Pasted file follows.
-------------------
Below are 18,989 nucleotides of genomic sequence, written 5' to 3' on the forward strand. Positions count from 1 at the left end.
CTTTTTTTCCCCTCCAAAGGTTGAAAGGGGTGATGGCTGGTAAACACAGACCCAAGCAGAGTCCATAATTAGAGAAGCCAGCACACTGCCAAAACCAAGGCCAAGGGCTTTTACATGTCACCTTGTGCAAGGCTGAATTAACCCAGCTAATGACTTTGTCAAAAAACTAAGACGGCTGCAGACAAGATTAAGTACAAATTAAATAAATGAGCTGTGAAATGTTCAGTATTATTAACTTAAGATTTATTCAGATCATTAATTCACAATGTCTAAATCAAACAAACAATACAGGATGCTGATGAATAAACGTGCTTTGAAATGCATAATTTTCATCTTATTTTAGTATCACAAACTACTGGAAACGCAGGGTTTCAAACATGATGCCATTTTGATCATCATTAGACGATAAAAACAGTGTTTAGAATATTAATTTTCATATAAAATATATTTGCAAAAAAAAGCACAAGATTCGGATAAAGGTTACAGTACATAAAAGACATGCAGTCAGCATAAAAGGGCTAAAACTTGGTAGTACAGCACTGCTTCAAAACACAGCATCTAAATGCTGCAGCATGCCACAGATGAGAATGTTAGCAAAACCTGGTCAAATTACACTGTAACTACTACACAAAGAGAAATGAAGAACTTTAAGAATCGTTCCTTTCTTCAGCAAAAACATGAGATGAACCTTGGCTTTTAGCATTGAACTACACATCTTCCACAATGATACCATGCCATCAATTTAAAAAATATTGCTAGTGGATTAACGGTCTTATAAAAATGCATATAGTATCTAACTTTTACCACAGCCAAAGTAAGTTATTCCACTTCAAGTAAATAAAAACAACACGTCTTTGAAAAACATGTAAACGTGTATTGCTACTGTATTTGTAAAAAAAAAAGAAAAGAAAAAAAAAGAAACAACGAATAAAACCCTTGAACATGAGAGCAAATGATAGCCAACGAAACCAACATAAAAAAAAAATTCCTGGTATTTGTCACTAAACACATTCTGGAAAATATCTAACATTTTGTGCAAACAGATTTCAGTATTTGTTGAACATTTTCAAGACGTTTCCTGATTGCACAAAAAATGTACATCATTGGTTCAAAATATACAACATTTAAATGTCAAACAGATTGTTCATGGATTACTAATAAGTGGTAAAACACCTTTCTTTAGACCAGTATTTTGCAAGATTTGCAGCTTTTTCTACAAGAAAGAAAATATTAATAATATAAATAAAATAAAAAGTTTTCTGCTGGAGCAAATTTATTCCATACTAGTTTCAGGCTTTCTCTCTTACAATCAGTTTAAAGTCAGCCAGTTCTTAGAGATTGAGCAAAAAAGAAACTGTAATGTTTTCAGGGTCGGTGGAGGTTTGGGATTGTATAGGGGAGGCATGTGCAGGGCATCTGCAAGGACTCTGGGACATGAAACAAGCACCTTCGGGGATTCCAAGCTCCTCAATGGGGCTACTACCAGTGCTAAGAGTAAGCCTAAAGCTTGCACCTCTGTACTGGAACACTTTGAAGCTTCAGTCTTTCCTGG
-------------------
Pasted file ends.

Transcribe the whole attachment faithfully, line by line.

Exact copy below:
Below are 18,989 nucleotides of genomic sequence, written 5' to 3' on the forward strand. Positions count from 1 at the left end.
CTTTTTTTCCCCTCCAAAGGTTGAAAGGGGTGATGGCTGGTAAACACAGACCCAAGCAGAGTCCATAATTAGAGAAGCCAGCACACTGCCAAAACCAAGGCCAAGGGCTTTTACATGTCACCTTGTGCAAGGCTGAATTAACCCAGCTAATGACTTTGTCAAAAAACTAAGACGGCTGCAGACAAGATTAAGTACAAATTAAATAAATGAGCTGTGAAATGTTCAGTATTATTAACTTAAGATTTATTCAGATCATTAATTCACAATGTCTAAATCAAACAAACAATACAGGATGCTGATGAATAAACGTGCTTTGAAATGCATAATTTTCATCTTATTTTAGTATCACAAACTACTGGAAACGCAGGGTTTCAAACATGATGCCATTTTGATCATCATTAGACGATAAAAACAGTGTTTAGAATATTAATTTTCATATAAAATATATTTGCAAAAAAAAGCACAAGATTCGGATAAAGGTTACAGTACATAAAAGACATGCAGTCAGCATAAAAGGGCTAAAACTTGGTAGTACAGCACTGCTTCAAAACACAGCATCTAAATGCTGCAGCATGCCACAGATGAGAATGTTAGCAAAACCTGGTCAAATTACACTGTAACTACTACACAAAGAGAAATGAAGAACTTTAAGAATCGTTCCTTTCTTCAGCAAAAACATGAGATGAACCTTGGCTTTTAGCATTGAACTACACATCTTCCACAATGATACCATGCCATCAATTTAAAAAATATTGCTAGTGGATTAACGGTCTTATAAAAATGCATATAGTATCTAACTTTTACCACAGCCAAAGTAAGTTATTCCACTTCAAGTAAATAAAAACAACACGTCTTTGAAAAACATGTAAACGTGTATTGCTACTGTATTTGTAAAAAAAAAAGAAAAGAAAAAAAAAGAAACAACGAATAAAACCCTTGAACATGAGAGCAAATGATAGCCAACGAAACCAACATAAAAAAAAAATTCCTGGTATTTGTCACTAAACACATTCTGGAAAATATCTAACATTTTGTGCAAACAGATTTCAGTATTTGTTGAACATTTTCAAGACGTTTCCTGATTGCACAAAAAATGTACATCATTGGTTCAAAATATACAACATTTAAATGTCAAACAGATTGTTCATGGATTACTAATAAGTGGTAAAACACCTTTCTTTAGACCAGTATTTTGCAAGATTTGCAGCTTTTTCTACAAGAAAGAAAATATTAATAATATAAATAAAATAAAAAGTTTTCTGCTGGAGCAAATTTATTCCATACTAGTTTCAGGCTTTCTCTCTTACAATCAGTTTAAAGTCAGCCAGTTCTTAGAGATTGAGCAAAAAAGAAACTGTAATGTTTTCAGGGTCGGTGGAGGTTTGGGATTGTATAGGGGAGGCATGTGCAGGGCATCTGCAAGGACTCTGGGACATGAAACAAGCACCTTCGGGGATTCCAAGCTCCTCAATGGGGCTACTACCAGTGCTAAGAGTAAGCCTAAAGCTTGCACCTCTGTACTGGAACACTTTGAAGCTTCAGTCTTTCCTGG